Nayib Bukele sure ain’t your average politician. The president of El Salvador, when confronted with an accusation of becoming a dictator, changed his Twitter bio to “Dictador de El Salvador” (Dictator of El Salvador), and later spiced it up to “El Dictador más cool del mundo mundial” (The coolest dictator in the world). In doing so, he turned a serious accusation into a meme.
Bukele is able to leverage the disintermediating qualities of modern media to the fullest: his intention to make Bitcoin the El Salvador’s legal tender was first announced through Jack Mallers’ livestreamed talk on Bitcoin 2021, making an instant connection between himself and hardcore bitcoiners. To reinforce this position, he later joined Nic Carter’s Twitter Space to livestream the passing of the Bitcoin bill in parliament — and nonchalantly coining the “volcano mining” meme during the live chat as well.
Giving “presidential advice” to buy the dip, taunting the IMF, and pulling the mammoth feat of deploying the Chivo wallet and hundreds of Bitcoin ATMs in such a short time frame — it truly is tempting to become infatuated with someone so fresh and seemingly on our side.
But this is still politics we’re talking about. Bukele is buying the dip with taxpayers’ money. How will the public react to a prolonged bear market? And who holds the keys anyway? What’s going to happen to the nation’s bitcoin when the political tides shift?
The last question might be sadly rhetorical. As Alex Gladstein of Human Rights Foundation explains in a must-read article on the Salvadoran political contexts, there might not be any change of guard for a long time. Bukele seems to be consolidating power at an alarming pace, using the same agility in leveraging his massive short-term popularity as he displays in his Twitter gimmicks. As students of history are well aware, a charismatic leader consolidating power is bad news when the honeymoon period ends and the first crisis strikes.
But let’s zoom out from El Salvador’s president and consider the broad problem of governments acquiring Bitcoin. This development, previously considered a bitcoiner’s wild dream, is becoming a reality — next to El Salvador, Iran’s central bank is already “stacking,” while Laos, Paraguay and Ukraine seem to consider doing so in the near future. This opens up the question of whether such top-down bitcoin adoption actually benefits the country’s population rather than its ruling class.
The main advantage of governments leading the way on bitcoinization is the shift in public perception — the general public still considers the state a legitimate organization, and adding weird magical internet money onto the balance sheet of a state institution would work wonders in terms of Bitcoin’s perceived legitimacy. Moreover, doing so would require regulation that isn’t openly hostile to bitcoin, and thus could pave the way for private institutions having a legal treasury reserve policy involving bitcoin as well.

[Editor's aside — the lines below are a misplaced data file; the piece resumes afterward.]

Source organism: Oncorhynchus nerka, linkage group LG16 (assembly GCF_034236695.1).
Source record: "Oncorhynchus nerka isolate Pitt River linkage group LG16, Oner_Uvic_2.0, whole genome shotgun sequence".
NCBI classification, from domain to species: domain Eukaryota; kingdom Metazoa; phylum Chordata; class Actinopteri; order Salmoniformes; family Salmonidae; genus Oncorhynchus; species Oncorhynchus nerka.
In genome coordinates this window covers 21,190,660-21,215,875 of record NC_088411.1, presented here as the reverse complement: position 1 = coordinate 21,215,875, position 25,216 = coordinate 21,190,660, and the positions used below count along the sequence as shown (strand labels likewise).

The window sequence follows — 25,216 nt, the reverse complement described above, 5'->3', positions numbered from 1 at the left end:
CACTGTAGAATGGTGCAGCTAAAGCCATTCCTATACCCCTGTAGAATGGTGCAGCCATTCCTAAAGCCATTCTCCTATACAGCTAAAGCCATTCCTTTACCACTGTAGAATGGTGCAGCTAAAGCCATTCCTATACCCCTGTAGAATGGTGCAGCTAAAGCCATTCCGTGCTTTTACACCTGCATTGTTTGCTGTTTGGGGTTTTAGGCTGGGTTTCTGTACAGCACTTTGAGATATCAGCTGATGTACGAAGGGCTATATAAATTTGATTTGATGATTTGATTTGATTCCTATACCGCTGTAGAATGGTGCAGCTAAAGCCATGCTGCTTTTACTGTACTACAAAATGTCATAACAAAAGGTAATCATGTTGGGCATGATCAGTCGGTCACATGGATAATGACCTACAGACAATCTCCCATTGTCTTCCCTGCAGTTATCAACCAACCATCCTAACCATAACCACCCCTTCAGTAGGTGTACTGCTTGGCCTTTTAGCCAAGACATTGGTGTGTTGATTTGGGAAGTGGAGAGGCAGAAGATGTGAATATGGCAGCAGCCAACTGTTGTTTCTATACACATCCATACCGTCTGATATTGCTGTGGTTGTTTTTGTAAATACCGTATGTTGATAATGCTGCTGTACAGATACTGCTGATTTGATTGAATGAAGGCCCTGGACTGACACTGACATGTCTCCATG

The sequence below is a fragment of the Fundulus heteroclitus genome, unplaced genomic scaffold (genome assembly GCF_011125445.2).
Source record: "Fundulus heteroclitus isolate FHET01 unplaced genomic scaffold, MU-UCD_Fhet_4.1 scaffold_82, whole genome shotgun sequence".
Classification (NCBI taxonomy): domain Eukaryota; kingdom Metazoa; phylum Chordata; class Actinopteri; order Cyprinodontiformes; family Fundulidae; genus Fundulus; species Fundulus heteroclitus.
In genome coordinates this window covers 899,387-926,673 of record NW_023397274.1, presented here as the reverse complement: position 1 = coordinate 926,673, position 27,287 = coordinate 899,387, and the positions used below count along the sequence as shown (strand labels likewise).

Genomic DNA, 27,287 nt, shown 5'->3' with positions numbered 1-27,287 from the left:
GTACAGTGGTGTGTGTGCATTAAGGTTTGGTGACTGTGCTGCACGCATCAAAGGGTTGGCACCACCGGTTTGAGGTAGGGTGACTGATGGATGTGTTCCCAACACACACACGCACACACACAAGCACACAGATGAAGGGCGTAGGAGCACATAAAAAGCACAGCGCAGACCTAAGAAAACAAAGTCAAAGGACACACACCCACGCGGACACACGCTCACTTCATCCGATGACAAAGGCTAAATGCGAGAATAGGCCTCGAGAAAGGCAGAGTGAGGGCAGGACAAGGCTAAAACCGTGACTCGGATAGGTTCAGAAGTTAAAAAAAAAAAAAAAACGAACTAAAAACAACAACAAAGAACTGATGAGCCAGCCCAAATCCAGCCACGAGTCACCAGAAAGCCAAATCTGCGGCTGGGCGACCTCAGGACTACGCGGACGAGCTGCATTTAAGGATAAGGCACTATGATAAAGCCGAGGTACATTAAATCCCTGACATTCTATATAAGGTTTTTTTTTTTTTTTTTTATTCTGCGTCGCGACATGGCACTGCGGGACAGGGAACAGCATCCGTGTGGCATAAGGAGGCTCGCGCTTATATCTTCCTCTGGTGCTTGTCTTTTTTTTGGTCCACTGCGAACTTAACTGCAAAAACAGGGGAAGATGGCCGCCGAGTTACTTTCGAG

Another positive impact might be brought about by the government actively incentivizing foreign bitcoin-centered investments and residency, e.g. through elimination of capital gains taxes. A small third-world country previously cut off from the global financial system may thus become a “new Switzerland” of sorts, if such policy is understood as being trustworthy in the long-term.
For many developing countries, legal tender legislation coupled with a national hodling strategy might be their way out of the IMF/World Bank serfdom and the damaging consequences of being on the receiving end of foreign monetary policy, as is the case with dollarization.
However, all of these possible points in favour might be outweighed by the negative consequences.
First of all, the state is generally a very bad steward in all financial matters. Almost every government on Earth is up to its ear in debts, however large their tax base. The Leviathan is an ever hungry beast that not even bitcoin will satisfy — it could be the case that the national hodling policy would only stir its hunger for more and motivate confiscations of privately held bitcoin.
Second, the risk and lure of embezzlement, hacks, or other forms of “boat accidents” would be enormous. “Whoever holds the keys, holds the bitcoin” takes a new level of meaning in such a context. Countries could go bankrupt via simple key mismanagement, and corruption would reach staggering levels. Civil wars could be sparked by national treasures lost overnight.
Bitcoin and the state are polar opposites. The only role the government should play in bitcoin adoption is stepping aside and letting the people adopt bitcoin on their own terms. The proactive stance of Bukele’s government may reap short-term benefits outweighed by long term risks. Let’s hope the “world’s coolest dictator” has some wise advisors proficient in economic history to help him understand how to do more good than harm. Mr. Bukele, tear down the buy wall and let the people buy the dip!